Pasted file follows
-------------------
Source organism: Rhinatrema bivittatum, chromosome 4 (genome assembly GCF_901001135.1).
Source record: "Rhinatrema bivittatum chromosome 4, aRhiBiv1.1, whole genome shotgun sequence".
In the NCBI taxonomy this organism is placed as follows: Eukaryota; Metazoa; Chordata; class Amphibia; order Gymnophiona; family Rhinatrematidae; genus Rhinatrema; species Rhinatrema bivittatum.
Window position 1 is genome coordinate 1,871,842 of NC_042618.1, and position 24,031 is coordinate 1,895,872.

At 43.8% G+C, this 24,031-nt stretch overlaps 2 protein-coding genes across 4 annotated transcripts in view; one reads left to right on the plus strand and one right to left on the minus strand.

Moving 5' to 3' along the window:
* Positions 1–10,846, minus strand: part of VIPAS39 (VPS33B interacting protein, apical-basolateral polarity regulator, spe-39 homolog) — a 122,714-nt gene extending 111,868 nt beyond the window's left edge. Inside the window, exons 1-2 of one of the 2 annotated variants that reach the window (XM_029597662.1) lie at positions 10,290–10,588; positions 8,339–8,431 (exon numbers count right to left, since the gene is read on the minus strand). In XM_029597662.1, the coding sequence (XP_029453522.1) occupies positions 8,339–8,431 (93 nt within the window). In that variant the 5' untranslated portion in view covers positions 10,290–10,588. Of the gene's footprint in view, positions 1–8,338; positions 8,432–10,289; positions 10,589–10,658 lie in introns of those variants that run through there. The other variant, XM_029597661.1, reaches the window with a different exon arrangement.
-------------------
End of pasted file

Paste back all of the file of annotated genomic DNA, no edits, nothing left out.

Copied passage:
Source organism: Rhinatrema bivittatum, chromosome 4 (genome assembly GCF_901001135.1).
Source record: "Rhinatrema bivittatum chromosome 4, aRhiBiv1.1, whole genome shotgun sequence".
In the NCBI taxonomy this organism is placed as follows: Eukaryota; Metazoa; Chordata; class Amphibia; order Gymnophiona; family Rhinatrematidae; genus Rhinatrema; species Rhinatrema bivittatum.
Window position 1 is genome coordinate 1,871,842 of NC_042618.1, and position 24,031 is coordinate 1,895,872.

At 43.8% G+C, this 24,031-nt stretch overlaps 2 protein-coding genes across 4 annotated transcripts in view; one reads left to right on the plus strand and one right to left on the minus strand.

Moving 5' to 3' along the window:
* Positions 1–10,846, minus strand: part of VIPAS39 (VPS33B interacting protein, apical-basolateral polarity regulator, spe-39 homolog) — a 122,714-nt gene extending 111,868 nt beyond the window's left edge. Inside the window, exons 1-2 of one of the 2 annotated variants that reach the window (XM_029597662.1) lie at positions 10,290–10,588; positions 8,339–8,431 (exon numbers count right to left, since the gene is read on the minus strand). In XM_029597662.1, the coding sequence (XP_029453522.1) occupies positions 8,339–8,431 (93 nt within the window). In that variant the 5' untranslated portion in view covers positions 10,290–10,588. Of the gene's footprint in view, positions 1–8,338; positions 8,432–10,289; positions 10,589–10,658 lie in introns of those variants that run through there. The other variant, XM_029597661.1, reaches the window with a different exon arrangement.